An issue that is obvious but not always stated is that insight into Brutus' private life before the assassination of Caesar is clouded at best. Works he wrote before the Ides of March 44 B.C., such as On Duties, On Virtue, and On Endurance, now exist only in fragments. On his life after the assassination there is a considerable amount of surviving material but, as mentioned earlier, the views are slanted depending on the author's viewpoint. The sources also muddle actions and dates. What is clear, though, is Julius Caesar's assassination vaulted Brutus from a historical figure into the realms of mythology.
Tempest develops a theme from the sources that Brutus was intent on shaping how he was viewed, from early on in life up to his death. He stressed his family lineage, with ancestors on both his mother's and father's sides deposing or killing kings and tyrants. Although little is known of Brutus' early life, Tempest sets the scene for what a son of nobility would have experienced in Rome, Athens, and Rhodes during his studies and development. She also examines likely influences that would have shaped his thinking during these years. While privileged, Brutus faced challenges from this father's early death and the political climate (such as Sulla's changes in the laws, and Pompey's and Caesar's domination in politics). Since the book is geared for a general readership, Tempest's look at the late Roman republic is a helpful summary, especially when examining the tumultuous 50s (B.C., that is).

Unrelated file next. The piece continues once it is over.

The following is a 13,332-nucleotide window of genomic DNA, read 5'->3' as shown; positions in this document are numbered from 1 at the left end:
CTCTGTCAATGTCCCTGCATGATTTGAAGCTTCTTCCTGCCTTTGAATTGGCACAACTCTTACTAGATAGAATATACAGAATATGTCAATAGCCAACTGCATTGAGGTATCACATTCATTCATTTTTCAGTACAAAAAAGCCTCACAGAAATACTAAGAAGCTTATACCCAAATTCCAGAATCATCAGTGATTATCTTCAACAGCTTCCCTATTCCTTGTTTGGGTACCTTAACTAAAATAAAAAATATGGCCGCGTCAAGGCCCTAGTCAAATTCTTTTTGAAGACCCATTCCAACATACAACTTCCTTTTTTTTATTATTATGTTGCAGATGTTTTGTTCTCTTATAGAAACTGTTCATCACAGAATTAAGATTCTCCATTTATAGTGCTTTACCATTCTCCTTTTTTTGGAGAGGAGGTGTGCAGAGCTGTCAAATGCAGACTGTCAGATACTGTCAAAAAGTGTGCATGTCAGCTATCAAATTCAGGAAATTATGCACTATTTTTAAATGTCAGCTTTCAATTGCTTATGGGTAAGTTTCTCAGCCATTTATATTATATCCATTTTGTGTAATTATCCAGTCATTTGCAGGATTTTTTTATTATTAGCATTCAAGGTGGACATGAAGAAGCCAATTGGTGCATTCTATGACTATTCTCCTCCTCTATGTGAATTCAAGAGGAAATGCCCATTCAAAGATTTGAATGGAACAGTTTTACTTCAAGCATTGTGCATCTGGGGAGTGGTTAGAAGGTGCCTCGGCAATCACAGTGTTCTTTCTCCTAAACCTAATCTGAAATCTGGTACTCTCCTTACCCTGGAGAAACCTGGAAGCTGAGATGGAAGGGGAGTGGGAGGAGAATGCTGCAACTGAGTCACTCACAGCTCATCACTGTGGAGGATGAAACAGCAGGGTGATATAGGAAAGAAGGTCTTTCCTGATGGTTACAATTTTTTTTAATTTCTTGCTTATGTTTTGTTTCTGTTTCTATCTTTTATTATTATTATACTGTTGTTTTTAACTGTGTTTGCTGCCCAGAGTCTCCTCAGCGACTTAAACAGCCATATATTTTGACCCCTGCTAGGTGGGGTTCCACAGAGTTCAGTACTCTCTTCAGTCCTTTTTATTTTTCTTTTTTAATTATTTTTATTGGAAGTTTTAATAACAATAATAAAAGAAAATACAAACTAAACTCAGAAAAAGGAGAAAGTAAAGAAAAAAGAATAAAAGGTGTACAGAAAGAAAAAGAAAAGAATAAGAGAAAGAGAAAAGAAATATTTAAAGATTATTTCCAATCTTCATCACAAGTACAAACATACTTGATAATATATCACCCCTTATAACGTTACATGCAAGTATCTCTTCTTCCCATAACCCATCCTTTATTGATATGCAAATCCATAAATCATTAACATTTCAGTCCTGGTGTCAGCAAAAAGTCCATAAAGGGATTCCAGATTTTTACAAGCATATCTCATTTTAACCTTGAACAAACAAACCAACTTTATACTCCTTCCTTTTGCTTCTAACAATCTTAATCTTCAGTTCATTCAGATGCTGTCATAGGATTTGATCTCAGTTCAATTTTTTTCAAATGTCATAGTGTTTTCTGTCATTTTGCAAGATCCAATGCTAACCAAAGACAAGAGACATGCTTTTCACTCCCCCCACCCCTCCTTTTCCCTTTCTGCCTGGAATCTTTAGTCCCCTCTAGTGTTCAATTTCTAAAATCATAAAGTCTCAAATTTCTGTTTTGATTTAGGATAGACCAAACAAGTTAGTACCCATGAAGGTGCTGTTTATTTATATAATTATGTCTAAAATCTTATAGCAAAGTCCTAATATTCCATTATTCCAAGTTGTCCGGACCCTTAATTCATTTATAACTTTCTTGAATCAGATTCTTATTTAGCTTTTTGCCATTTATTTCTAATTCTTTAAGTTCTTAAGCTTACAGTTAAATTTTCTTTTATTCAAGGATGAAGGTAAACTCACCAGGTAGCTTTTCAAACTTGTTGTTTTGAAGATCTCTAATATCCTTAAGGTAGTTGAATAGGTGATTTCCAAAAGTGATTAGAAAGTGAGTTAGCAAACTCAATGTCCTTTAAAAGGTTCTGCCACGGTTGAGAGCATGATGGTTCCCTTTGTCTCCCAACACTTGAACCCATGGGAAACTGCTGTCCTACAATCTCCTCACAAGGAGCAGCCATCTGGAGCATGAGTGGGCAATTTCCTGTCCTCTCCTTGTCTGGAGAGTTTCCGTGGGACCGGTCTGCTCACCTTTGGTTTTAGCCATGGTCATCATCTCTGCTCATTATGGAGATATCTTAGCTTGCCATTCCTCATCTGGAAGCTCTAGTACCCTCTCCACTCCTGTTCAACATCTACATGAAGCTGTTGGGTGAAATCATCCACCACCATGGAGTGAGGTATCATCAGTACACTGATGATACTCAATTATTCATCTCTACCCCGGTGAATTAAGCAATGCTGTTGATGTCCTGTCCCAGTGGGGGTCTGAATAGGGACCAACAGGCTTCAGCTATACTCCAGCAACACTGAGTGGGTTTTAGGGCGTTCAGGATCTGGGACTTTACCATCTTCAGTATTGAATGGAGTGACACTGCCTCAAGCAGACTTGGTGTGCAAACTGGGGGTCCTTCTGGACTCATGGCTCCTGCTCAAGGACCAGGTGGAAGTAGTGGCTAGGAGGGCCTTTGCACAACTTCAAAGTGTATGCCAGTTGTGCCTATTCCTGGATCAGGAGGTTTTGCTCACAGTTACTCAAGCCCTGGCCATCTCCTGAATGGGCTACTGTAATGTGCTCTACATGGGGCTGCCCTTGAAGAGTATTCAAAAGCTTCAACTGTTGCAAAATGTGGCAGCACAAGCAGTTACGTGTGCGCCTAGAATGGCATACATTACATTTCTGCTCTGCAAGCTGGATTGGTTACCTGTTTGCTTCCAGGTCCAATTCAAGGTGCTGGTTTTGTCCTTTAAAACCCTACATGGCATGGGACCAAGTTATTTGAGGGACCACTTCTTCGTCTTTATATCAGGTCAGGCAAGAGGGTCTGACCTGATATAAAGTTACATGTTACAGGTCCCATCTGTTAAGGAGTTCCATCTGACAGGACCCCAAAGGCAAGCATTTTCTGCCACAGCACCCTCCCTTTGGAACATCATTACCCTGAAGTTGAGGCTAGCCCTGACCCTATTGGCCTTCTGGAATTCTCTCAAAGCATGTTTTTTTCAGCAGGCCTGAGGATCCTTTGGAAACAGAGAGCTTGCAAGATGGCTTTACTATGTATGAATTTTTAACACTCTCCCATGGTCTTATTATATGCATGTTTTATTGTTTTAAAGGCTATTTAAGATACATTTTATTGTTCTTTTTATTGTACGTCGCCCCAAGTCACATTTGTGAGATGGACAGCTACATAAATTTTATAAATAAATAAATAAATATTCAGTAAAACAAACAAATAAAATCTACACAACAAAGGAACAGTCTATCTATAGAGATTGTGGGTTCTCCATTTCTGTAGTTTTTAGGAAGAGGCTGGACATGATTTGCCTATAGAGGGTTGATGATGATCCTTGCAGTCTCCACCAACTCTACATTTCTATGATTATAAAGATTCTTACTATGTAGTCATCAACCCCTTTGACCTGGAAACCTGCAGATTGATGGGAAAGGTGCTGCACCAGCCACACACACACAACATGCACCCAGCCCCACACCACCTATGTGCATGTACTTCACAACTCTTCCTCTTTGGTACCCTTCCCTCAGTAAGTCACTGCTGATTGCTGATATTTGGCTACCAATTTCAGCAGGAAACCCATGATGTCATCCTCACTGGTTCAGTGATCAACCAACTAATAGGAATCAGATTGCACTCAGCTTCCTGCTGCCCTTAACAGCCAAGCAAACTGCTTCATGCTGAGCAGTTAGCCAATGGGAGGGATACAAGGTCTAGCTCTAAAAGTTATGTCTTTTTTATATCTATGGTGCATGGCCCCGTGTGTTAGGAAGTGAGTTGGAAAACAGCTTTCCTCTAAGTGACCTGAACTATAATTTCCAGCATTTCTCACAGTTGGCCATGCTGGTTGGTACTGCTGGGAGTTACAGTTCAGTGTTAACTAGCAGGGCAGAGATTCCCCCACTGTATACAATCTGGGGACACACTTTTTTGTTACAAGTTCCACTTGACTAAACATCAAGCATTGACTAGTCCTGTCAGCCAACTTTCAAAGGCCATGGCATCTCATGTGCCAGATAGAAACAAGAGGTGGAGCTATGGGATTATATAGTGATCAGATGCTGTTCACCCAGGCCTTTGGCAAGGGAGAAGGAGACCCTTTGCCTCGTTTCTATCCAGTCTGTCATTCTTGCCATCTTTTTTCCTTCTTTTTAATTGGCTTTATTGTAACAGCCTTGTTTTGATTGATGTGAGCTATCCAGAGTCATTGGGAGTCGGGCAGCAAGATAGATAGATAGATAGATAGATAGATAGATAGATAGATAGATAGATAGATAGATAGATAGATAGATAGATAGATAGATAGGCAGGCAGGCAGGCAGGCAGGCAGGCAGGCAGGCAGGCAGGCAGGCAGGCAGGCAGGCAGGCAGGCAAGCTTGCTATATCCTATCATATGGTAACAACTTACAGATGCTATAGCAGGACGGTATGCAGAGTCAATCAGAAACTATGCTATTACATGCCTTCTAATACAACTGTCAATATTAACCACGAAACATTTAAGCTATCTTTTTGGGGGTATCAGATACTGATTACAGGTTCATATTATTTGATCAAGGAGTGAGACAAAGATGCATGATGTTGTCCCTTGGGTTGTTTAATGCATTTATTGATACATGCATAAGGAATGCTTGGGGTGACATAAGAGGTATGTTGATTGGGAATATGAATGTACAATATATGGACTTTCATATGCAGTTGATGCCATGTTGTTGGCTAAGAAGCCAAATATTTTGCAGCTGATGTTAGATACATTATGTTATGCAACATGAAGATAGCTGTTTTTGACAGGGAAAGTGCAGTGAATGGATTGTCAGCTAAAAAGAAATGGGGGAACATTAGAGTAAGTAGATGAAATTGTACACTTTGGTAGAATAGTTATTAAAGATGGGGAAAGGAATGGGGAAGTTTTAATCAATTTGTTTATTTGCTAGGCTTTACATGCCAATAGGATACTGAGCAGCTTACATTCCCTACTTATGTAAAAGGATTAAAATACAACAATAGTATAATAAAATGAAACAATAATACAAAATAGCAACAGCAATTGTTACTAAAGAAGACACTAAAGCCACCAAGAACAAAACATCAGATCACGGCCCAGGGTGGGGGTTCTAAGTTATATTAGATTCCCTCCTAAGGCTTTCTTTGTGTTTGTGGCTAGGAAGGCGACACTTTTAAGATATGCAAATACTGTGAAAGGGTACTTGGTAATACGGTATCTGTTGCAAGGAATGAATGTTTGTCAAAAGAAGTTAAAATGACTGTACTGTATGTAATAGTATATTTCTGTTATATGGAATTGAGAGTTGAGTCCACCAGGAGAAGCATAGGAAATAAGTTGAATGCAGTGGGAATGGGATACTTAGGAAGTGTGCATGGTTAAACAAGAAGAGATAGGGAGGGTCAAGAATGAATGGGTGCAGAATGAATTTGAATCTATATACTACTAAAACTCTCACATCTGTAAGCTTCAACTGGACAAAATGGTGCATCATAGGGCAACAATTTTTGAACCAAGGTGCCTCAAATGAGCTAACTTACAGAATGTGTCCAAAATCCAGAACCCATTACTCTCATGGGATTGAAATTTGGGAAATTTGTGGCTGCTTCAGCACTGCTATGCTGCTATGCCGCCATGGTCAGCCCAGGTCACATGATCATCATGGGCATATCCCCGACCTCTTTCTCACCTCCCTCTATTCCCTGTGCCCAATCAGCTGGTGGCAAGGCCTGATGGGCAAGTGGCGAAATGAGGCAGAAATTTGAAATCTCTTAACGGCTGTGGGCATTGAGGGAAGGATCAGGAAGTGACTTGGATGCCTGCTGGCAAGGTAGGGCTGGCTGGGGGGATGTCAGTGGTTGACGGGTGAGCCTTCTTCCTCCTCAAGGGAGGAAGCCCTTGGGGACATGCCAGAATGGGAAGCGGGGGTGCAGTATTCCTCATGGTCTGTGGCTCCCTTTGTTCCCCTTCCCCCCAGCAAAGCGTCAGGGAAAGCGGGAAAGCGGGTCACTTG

During the civil war between Caesar and Pompey, Brutus chose to support Pompey despite Caesar's overtures. After Pompey's loss at Phrasalus (August 48 B.C.), Brutus turns to Caesar and is accepted into his camp, although it's not always clear where Brutus was at various times. Tempest notes, "Brutus' whole career displays a remarkable knack for political side-switching," (66), but it's difficult to fully know how much was opportunism and how much was due to his personal philosophy.
My favorite section of the book is when Tempest turns to Brutus' "philosophical leanings to understand more about his ethics and motives leading up to the assassination" (13). (For more on this topic, also see the article by David Sedley mentioned in the links below.) It must have been quite a struggle in his mind to join (and help lead?) the assassination plot. He was dependent on Caesar for his office, but if he had sworn an oath to and was assisting a tyrant, what were his options to escape such a dilemma? And how much pressure did he put on himself in having emphasized his family's history of insuring Rome's freedom? As stressed here and elsewhere (especially Ronald Syme's book The Roman Revolution), judging Brutus' actions because the assassination led to the final dissolution of the Republic is to judge from the results. The years before and after the assassination show Brutus as having singled himself out as a man with an upright code of conduct and virtue. It's difficult to determine how much his philosophical basis was behind his impetus for participation in the assassination plot, but it did make such involvement consistent with his declarations. There are additional considerations to take into account, such as Brutus' thwarted political ambitions because of Caesar's control on the city's machinery. As Tempest puts this point, "In short, if we want to understand what united the men who conspired to kill Caesar, we need to consider the one thing they all shared in common: political ambition, the desire to accrue dignitas and win glory—both in their lifetimes and beyond."